ANGLE (software)

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ANGLE
Developer(s)Google
Repository Edit this at Wikidata
Written inC++
PlatformCross-platform
TypeGraphics engine
LicenseBSD 3-Clause License
Websiteangleproject.org

ANGLE (Almost Native Graphics Layer Engine) is an open source, BSD-licensed graphics engine abstraction layer developed by Google.[1] The API is mainly designed to bring high-performance OpenGL compatibility to Windows computers and to web browsers such as Chromium by translating OpenGL calls to Direct3D, which has much better driver support.[2][3][4] There are two backend renderers for ANGLE: the oldest one uses Direct3D 9.0c, while the newer one uses Direct3D 11.[5]

ANGLE is currently used by Google Chrome, Firefox,[6] and the Qt Framework.[7] The engine is also used by Windows 10 for compatibility with apps ported from Android.[8]

History[edit]

The project started as a way for Google to bring full hardware acceleration for WebGL to Windows without relying on OpenGL graphics drivers. Google initially released the program under the BSD license.[9]

The current production version (1.0.x) implements OpenGL ES 2.0 and EGL 1.4, claiming to pass the conformance tests for both. Work has started on the future OpenGL ES 3.0 version,[5] for the newer Direct3D 11 backend.[10]

The capability to use ANGLE in a Windows Store app was added in 2014.[8] Supporting CoreWindow and SwapChainPanel in ANGLE's EGL allows applications to run on Windows 8.1, Windows Phone 8.1, and later.[11]

Level of OpenGL ES support via backing renderers[edit]

Direct3D 9 Direct3D 11 Desktop GL GL ES Vulkan Metal
OpenGL ES 2.0 complete complete complete complete complete in progress
OpenGL ES 3.0 complete complete complete in progress
OpenGL ES 3.1 in progress complete complete in progress
OpenGL ES 3.2 planned planned planned
Direct3D 9 Direct3D 11 Desktop GL GL ES Vulkan Metal
Windows complete complete complete complete complete
Linux complete complete
Mac OS X complete in progress
iOS planned
Chrome OS complete planned
Android complete complete
Fuchsia in progress

Software utilizing ANGLE[edit]

ANGLE is currently used in a number of programs and software.

  • Chromium and Google Chrome.[6] Chrome uses ANGLE not only for WebGL, but also for its implementation of the 2D HTML5 canvas and for the graphics layer of the Google Native Client (which is OpenGL ES 2.0 compatible).[5]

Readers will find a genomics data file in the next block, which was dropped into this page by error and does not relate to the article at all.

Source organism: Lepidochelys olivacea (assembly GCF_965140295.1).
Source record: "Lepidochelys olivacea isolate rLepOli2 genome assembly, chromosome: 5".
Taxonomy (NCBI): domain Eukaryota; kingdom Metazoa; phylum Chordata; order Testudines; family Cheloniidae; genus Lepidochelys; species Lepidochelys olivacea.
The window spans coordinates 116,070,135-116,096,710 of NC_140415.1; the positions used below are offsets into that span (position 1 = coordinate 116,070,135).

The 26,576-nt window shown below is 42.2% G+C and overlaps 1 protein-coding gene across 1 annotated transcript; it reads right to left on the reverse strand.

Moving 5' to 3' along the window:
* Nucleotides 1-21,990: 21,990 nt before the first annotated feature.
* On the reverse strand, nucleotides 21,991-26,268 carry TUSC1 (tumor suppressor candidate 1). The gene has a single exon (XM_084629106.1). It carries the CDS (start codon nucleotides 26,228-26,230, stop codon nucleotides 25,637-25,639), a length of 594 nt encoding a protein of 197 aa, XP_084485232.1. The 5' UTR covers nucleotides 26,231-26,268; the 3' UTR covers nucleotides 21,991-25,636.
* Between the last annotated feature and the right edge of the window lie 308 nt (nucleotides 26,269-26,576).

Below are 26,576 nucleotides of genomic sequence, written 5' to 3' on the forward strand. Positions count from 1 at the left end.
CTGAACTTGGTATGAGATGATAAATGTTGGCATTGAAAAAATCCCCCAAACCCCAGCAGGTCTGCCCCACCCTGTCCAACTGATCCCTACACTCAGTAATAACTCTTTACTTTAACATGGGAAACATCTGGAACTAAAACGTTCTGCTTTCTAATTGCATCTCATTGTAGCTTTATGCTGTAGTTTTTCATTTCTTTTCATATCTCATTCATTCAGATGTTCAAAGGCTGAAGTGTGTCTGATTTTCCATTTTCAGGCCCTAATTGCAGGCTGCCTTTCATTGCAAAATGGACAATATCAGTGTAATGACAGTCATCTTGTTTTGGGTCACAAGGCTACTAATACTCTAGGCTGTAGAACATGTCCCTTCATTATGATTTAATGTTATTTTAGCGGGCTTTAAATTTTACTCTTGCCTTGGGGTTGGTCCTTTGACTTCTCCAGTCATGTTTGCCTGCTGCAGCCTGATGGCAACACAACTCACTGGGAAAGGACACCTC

• Firefox uses ANGLE as the default WebGL backend on Windows.[6]
  • Qt 5 uses ANGLE as the default renderer for its OpenGL ES 2.0 API wrapper and other Qt elements which use it on Windows.[7]
  • Candy Crush Saga uses ANGLE as the default renderer in its Windows Store version of the application.[8]
  • Cocos2d uses ANGLE as its rendering engine for applications published to the Windows Store.[8]
  • ANGLE for Windows Store [12] provides Windows developers precompiled ANGLE binaries via a NuGet package.
  • Stellarium provides two versions for Windows: the default version uses OpenGL, the alternative version uses ANGLE as the renderer.[13]
  • Shovel Knight uses ANGLE as rendering engine, as seen in final credits.[14]
  • RuneScape NXT client uses ANGLE to provide a DirectX 9 compatibility mode for older graphics cards.[15]
  • Krita started using ANGLE as the rendering engine on Windows starting on version 3.3.0.[16]
  • Microsoft Edge has ANGLE as a rendering option in the "Standards Preview" page in Windows Insider build 17025.

References[edit]

  1. ^ "Google Announces Angle – Almost Native Graphics Layer Engine – so OpenGL ES can run over DirectX 9 – khronos.org news". Khronos.org. 19 March 2010. Retrieved 5 August 2014.
  2. ^ "Google's Angle brings OpenGL to Windows". I-programmer.info. 13 December 2011. Retrieved 5 August 2014.
  3. ^ "Chromium gets GPU acceleration – The H Open: News and Features". H-online.com. 30 August 2010. Retrieved 5 August 2014.
  4. ^ Bridge, Henry (18 March 2010). "Chromium Blog: Introducing the ANGLE Project". Blog.chromium.org. Retrieved 5 August 2014.
  5. ^ a b c "angleproject – ANGLE: Almost Native Graphics Layer Engine – Google Project Hosting". Code.google.com. 25 March 2014. Retrieved 5 August 2014.
  6. ^ a b c "(WebGL) How to Enable Native OpenGL in your Browser (Windows)". Geeks3D. Retrieved 5 August 2014.
  7. ^ a b "Graphics on Windows from a different angle | Qt Blog". Qt. Retrieved 5 August 2014.
  8. ^ a b c d "ANGLE: Running OpenGL ES 2.0 Graphics Code on Windows". channel9.msdn.com. 30 April 2015.
  9. ^ Shankland, Stephen (25 March 2014). "Google aims for easier 3D Web on Windows – CNET". News.cnet.com. Retrieved 5 August 2014.
  10. ^ https://angleproject.googlecode.com/files/ANGLE%20and%20Cross-Platform%20WebGL%20Support.pdf Archived 11 August 2014 at the Wayback Machine.
  11. ^ "ANGLE for Windows Store Wiki". Microsoft Corp.
  12. ^ "ANGLE for Windows Store – NuGet Package". www.nuget.org. 29 May 2015.
  13. ^ "FAQ #2570 : Questions : Stellarium". answers.launchpad.net.
  14. ^ VideoGameCredits (27 June 2014). "Shovel Knight (Credits) (PC)" – via YouTube.
  15. ^ Jagex. "Dev Blog - NXT - Can I Run It? - News - RuneScape". services.runescape.com.
  16. ^ Foundation, Krita. "Krita 3.3.0 - Krita". krita.org.

External links[edit]